Pictures, as promised.
This is a small portion of the open air market at the end of our block. On this side of the street, older women bring their vegetables to sell and spread them out in bowls and collanders on top of tarps and blankets and you can buy them (though only in large quantities, as I discovered) and on the other side of the street, there are two big, covered tunnels full of vendors selling raw meat, eggs, more vegetables, all kinds of things.
My favorite is the cooler full of skinny, plucked chickens!
It's really nice though and the produce is amazing. Before I knew it was buy-in-bulk only, we got The Best eggs and potatoes. Seriously, it was really good.
To the right is our stove, which I think is really cute (if inconveniently not located above an oven). And it's gas, which is awesome. It takes a little effort to light, but it's not hard. You just have to think differently here, since everything's not about convenience, it's more about function.
The stove was a wreck when we arrived, completely slathered in grease, which would have been okay. If this country sold anything close to a proper degreaser.
Oh, well, a lot of dishsoap later and most everything is clean.
[caption id="attachment_31" align="alignleft" width="239" caption="Yogurt? Cake?"][/caption]
And these little treasures are terrifying.
The drinks are about three inches tall and.. we aren't sure if they were made of rice or not. The little cake is undoubtedly made of rice. We got it on Wednesday, I think, so it may have been a mung bean cake for Cheusok, which was yesterday.
Cheusok is Korean Thanksgiving, a harvest celebration where everyone goes to their grandparents' house and eats traditional Korean food.
All that meant for us was that only the Lotteria was open for food.
The Lotteria is a block and a half from our house and, when we found it the other day, we were really excited because they have (what appear to be) cheeseburgers. And... I guess you couldn't say that they weren't cheeseburgers because weren't exactly not.. cheeseburgers.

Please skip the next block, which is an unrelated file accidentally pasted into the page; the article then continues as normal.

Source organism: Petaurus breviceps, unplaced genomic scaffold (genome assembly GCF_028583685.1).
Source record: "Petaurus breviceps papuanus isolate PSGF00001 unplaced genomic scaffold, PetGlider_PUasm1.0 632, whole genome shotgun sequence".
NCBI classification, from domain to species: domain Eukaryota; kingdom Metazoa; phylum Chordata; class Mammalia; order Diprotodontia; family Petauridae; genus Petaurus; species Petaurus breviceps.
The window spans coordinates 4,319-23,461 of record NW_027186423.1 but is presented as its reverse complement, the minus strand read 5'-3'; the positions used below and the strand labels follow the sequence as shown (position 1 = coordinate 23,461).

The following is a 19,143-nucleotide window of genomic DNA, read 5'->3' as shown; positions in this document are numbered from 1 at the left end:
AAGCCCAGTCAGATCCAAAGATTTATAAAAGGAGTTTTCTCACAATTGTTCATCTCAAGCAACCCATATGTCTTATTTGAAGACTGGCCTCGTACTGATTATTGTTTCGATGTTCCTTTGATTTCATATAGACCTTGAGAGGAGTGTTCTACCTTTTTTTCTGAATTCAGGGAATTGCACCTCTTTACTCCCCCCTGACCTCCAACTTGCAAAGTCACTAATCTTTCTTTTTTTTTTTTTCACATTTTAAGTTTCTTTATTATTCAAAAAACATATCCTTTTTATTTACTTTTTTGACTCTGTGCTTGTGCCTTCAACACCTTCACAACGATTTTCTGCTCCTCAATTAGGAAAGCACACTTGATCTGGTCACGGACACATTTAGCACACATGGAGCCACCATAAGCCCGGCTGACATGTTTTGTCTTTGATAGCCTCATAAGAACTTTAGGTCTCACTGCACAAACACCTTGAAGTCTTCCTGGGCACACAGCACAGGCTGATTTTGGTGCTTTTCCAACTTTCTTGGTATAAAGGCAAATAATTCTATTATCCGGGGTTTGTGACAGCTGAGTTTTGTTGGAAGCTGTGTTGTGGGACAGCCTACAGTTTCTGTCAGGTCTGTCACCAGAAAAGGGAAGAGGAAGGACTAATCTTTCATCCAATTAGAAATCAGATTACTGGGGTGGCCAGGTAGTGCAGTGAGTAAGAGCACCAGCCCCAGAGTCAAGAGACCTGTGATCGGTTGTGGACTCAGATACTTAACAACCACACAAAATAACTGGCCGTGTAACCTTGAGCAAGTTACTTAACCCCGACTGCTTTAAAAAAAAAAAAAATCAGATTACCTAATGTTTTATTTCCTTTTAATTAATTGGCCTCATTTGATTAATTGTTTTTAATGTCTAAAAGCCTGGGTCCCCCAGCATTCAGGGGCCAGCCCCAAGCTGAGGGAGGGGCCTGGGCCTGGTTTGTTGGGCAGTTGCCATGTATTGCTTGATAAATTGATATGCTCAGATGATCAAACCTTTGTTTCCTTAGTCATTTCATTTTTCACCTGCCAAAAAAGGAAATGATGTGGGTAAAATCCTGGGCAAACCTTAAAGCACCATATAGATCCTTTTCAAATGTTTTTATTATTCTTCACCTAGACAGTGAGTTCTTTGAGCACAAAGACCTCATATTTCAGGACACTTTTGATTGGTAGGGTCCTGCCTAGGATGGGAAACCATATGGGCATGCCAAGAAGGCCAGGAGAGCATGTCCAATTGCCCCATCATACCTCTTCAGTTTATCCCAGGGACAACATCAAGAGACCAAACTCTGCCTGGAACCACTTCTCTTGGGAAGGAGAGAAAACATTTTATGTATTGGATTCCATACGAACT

Side note: When you've experienced asian culture for a period of time greater than a couple of weeks or so, you come to find that things, food especially, are not what they appear. So, it is best to alter your expectations accordingly.
We are poor right now, so we picked one of the cheaper things on the menu, what looked like a simple cheeseburger. It said, "cheeseburger", right next to it, leading us to believe....
This is what it was:
A hamburger bun with nacho cheese, a heavily salted, ground pork patty, a slice of american cheese, dark green pickles, lettuce and ketchup.
So, really... I mean, technically, it was a cheeseburger. After all, they went quite well out of their way to make it very.. cheesy... but I don't think I have to tell you that the combination of nacho cheese, ground pork and ketchup was not a good one.
Even still, we already knew going in that it would probably be a pretty hilarious experience. And it was. And now, when we want a cheeseburger, we will look for a McDonalds.
Though Lotteria did have good fries. And decent ketchup, not too sweet.
In parting, this is my newest project. A pair of Noro Stripey Socks:
That's just the beginning, I have the first sock done now and am almost done with the second. They've been fast and it's already starting to get cold at night, so I've been wearing my other pair of wool socks nonstop. It'll be nice to have a switch-out pair.